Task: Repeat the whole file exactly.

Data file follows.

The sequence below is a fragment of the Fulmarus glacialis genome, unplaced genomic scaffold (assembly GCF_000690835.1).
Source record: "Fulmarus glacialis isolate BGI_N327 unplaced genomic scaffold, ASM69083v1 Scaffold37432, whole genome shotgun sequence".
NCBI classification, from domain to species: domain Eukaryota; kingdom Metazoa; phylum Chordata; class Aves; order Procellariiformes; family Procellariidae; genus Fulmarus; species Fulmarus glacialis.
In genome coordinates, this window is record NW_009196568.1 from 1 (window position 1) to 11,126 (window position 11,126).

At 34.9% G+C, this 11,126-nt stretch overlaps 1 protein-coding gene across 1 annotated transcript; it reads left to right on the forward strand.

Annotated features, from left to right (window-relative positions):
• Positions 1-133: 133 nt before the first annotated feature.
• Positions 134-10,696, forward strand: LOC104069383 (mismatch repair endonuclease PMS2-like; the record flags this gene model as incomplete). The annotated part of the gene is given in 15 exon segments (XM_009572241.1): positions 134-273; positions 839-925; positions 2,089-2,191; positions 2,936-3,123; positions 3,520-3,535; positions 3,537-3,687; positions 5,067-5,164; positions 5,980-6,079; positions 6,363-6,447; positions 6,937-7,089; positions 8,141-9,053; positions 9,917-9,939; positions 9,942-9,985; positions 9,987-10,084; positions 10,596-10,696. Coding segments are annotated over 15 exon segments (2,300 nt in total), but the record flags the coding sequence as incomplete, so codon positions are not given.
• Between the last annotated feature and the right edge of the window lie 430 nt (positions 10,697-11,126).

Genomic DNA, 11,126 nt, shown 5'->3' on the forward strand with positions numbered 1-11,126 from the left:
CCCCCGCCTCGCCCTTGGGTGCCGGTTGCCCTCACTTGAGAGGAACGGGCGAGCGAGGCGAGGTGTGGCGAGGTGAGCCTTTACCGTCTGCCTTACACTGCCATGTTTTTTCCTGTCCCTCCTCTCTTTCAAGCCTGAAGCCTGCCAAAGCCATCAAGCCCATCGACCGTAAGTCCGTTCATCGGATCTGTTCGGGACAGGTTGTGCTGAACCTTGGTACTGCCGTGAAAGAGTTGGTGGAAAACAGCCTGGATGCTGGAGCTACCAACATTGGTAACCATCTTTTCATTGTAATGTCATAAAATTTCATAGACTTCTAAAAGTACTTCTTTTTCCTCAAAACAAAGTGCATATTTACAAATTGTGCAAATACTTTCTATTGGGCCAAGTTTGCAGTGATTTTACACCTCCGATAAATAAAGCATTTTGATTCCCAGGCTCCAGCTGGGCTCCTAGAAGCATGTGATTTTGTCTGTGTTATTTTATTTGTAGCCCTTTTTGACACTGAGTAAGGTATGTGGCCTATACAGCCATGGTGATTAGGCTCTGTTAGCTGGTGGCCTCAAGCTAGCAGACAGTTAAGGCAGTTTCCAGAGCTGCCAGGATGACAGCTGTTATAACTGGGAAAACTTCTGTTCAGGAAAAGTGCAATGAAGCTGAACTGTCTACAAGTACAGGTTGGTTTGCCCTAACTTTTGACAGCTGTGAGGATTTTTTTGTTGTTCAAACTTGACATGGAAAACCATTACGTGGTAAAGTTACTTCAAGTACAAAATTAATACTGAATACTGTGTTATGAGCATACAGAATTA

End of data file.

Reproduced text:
The sequence below is a fragment of the Fulmarus glacialis genome, unplaced genomic scaffold (assembly GCF_000690835.1).
Source record: "Fulmarus glacialis isolate BGI_N327 unplaced genomic scaffold, ASM69083v1 Scaffold37432, whole genome shotgun sequence".
NCBI classification, from domain to species: domain Eukaryota; kingdom Metazoa; phylum Chordata; class Aves; order Procellariiformes; family Procellariidae; genus Fulmarus; species Fulmarus glacialis.
In genome coordinates, this window is record NW_009196568.1 from 1 (window position 1) to 11,126 (window position 11,126).

At 34.9% G+C, this 11,126-nt stretch overlaps 1 protein-coding gene across 1 annotated transcript; it reads left to right on the forward strand.

Annotated features, from left to right (window-relative positions):
• Positions 1-133: 133 nt before the first annotated feature.
• Positions 134-10,696, forward strand: LOC104069383 (mismatch repair endonuclease PMS2-like; the record flags this gene model as incomplete). The annotated part of the gene is given in 15 exon segments (XM_009572241.1): positions 134-273; positions 839-925; positions 2,089-2,191; positions 2,936-3,123; positions 3,520-3,535; positions 3,537-3,687; positions 5,067-5,164; positions 5,980-6,079; positions 6,363-6,447; positions 6,937-7,089; positions 8,141-9,053; positions 9,917-9,939; positions 9,942-9,985; positions 9,987-10,084; positions 10,596-10,696. Coding segments are annotated over 15 exon segments (2,300 nt in total), but the record flags the coding sequence as incomplete, so codon positions are not given.
• Between the last annotated feature and the right edge of the window lie 430 nt (positions 10,697-11,126).

Genomic DNA, 11,126 nt, shown 5'->3' on the forward strand with positions numbered 1-11,126 from the left:
CCCCCGCCTCGCCCTTGGGTGCCGGTTGCCCTCACTTGAGAGGAACGGGCGAGCGAGGCGAGGTGTGGCGAGGTGAGCCTTTACCGTCTGCCTTACACTGCCATGTTTTTTCCTGTCCCTCCTCTCTTTCAAGCCTGAAGCCTGCCAAAGCCATCAAGCCCATCGACCGTAAGTCCGTTCATCGGATCTGTTCGGGACAGGTTGTGCTGAACCTTGGTACTGCCGTGAAAGAGTTGGTGGAAAACAGCCTGGATGCTGGAGCTACCAACATTGGTAACCATCTTTTCATTGTAATGTCATAAAATTTCATAGACTTCTAAAAGTACTTCTTTTTCCTCAAAACAAAGTGCATATTTACAAATTGTGCAAATACTTTCTATTGGGCCAAGTTTGCAGTGATTTTACACCTCCGATAAATAAAGCATTTTGATTCCCAGGCTCCAGCTGGGCTCCTAGAAGCATGTGATTTTGTCTGTGTTATTTTATTTGTAGCCCTTTTTGACACTGAGTAAGGTATGTGGCCTATACAGCCATGGTGATTAGGCTCTGTTAGCTGGTGGCCTCAAGCTAGCAGACAGTTAAGGCAGTTTCCAGAGCTGCCAGGATGACAGCTGTTATAACTGGGAAAACTTCTGTTCAGGAAAAGTGCAATGAAGCTGAACTGTCTACAAGTACAGGTTGGTTTGCCCTAACTTTTGACAGCTGTGAGGATTTTTTTGTTGTTCAAACTTGACATGGAAAACCATTACGTGGTAAAGTTACTTCAAGTACAAAATTAATACTGAATACTGTGTTATGAGCATACAGAATTA